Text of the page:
It's been slow for corporate email scams for a bit. Unfortunately, other scams have been stepping up their game. This scam is commonly known as the "Google Voice Scam". It's extremely common on marketplace sites like Facebook, NextDoor, and Craigslist.
Name may not match the gender of the picture used.
Broken English and incorrect syntax.
No interest in negotiating cost.
Often copies the post title exactly rather than re-writing it when contacting the seller.
What It Does
The Google Voice Scam differs from most scams in that the scammer isn't trying to get money or credentials from you. They actually want your phone number. Google Voice is an amazing service that allows you to make and receive calls and texts. You don't need a physical phone and it's free. This is great when you want to give a phone number to someone but you don't want them to know your actual phone number. A lot of one-person businesses use this service so they can protect their privacy and not get calls in the middle of the night.
When you sign up for a Google Voice number you can request a new phone number or assign your existing phone number to it. If you assign your existing number to it, it'll text you a six digit code (example: 123456) to confirm you own that phone number. This is where the scam comes in. The scammer will pretend they want whatever you're selling and ask you to verify you're not a scammer. In reality, they're signing up for Google Voice using your phone number and confirming the phone number by getting you to send them the code.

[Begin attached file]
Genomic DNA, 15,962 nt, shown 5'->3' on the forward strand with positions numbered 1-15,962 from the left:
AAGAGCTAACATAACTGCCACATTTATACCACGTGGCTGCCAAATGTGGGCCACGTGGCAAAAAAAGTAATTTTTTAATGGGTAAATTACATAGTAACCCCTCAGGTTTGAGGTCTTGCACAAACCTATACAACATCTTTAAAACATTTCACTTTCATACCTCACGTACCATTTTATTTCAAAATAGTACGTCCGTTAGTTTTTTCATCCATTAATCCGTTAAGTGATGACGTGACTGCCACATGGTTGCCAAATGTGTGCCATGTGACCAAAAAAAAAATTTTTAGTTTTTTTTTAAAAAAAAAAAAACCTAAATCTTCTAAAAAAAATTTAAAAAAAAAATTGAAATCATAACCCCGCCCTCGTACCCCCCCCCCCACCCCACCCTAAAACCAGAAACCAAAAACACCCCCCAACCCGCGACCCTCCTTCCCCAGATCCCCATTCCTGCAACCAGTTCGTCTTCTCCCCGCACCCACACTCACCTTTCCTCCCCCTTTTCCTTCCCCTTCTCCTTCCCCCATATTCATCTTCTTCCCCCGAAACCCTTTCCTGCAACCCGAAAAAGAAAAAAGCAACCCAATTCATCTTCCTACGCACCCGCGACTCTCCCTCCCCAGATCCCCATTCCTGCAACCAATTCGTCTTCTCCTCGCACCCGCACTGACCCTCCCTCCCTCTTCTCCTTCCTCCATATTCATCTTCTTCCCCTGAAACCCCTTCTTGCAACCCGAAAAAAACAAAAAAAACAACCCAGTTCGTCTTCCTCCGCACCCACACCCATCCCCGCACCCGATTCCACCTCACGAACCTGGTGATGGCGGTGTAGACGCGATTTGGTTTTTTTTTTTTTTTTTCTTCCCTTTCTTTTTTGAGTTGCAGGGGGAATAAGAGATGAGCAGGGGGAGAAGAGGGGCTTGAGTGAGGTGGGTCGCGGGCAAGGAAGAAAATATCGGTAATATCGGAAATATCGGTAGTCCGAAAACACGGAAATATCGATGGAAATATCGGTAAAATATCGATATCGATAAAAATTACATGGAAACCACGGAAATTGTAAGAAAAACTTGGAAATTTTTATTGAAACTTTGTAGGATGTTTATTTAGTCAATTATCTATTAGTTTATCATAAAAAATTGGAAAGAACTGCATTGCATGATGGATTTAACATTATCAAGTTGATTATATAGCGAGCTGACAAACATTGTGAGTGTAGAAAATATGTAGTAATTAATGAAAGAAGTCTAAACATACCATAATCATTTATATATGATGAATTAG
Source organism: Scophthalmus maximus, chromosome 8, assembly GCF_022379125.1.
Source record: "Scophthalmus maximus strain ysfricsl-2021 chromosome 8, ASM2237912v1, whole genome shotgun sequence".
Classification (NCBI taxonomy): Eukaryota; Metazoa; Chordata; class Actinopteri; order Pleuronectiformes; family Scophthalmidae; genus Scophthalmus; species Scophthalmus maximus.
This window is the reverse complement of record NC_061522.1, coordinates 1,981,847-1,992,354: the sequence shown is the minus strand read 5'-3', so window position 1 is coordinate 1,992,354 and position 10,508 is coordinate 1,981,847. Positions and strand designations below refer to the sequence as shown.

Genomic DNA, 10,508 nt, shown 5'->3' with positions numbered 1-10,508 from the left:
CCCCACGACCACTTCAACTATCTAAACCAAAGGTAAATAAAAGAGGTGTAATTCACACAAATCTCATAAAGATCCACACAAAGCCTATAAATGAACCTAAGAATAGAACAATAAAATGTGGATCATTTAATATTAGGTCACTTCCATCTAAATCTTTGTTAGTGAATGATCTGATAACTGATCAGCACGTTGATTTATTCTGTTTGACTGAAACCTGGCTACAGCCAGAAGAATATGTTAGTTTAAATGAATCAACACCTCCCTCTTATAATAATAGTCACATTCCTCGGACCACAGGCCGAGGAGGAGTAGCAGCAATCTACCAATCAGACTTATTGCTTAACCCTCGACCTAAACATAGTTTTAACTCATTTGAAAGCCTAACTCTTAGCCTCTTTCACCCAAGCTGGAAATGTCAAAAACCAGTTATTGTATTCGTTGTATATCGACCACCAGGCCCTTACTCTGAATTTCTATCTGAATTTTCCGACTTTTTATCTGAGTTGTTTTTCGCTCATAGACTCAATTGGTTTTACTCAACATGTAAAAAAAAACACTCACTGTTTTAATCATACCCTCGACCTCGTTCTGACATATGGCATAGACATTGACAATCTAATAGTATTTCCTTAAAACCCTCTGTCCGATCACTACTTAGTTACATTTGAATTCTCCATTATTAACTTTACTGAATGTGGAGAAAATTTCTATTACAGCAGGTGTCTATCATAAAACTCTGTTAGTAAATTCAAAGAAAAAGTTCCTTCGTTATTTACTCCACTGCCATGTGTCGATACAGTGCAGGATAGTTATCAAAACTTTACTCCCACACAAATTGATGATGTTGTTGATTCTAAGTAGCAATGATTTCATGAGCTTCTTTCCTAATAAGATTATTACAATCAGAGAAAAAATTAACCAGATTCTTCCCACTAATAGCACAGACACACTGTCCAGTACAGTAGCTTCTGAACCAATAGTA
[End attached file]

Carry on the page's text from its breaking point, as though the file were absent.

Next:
If you do provide the scammer this code you likely won't notice anything unusual. Calls can still be made fine but you may not receive texts sometimes. The scammer doesn't want you to notice anything has changed as they'll be using your phone number on Google Voice to scam other people. This is essentially a scam escalation. A smaller scam to get a phone number so they can perform financial scams like the cartel or IRS scam on other people. If someone reports the scam and provides the phone number, it comes back to you rather than the scammer and you're left repairing the damage.
If this does happen to you, Google provides a way to reclaim your number from the scammer. The guide is here.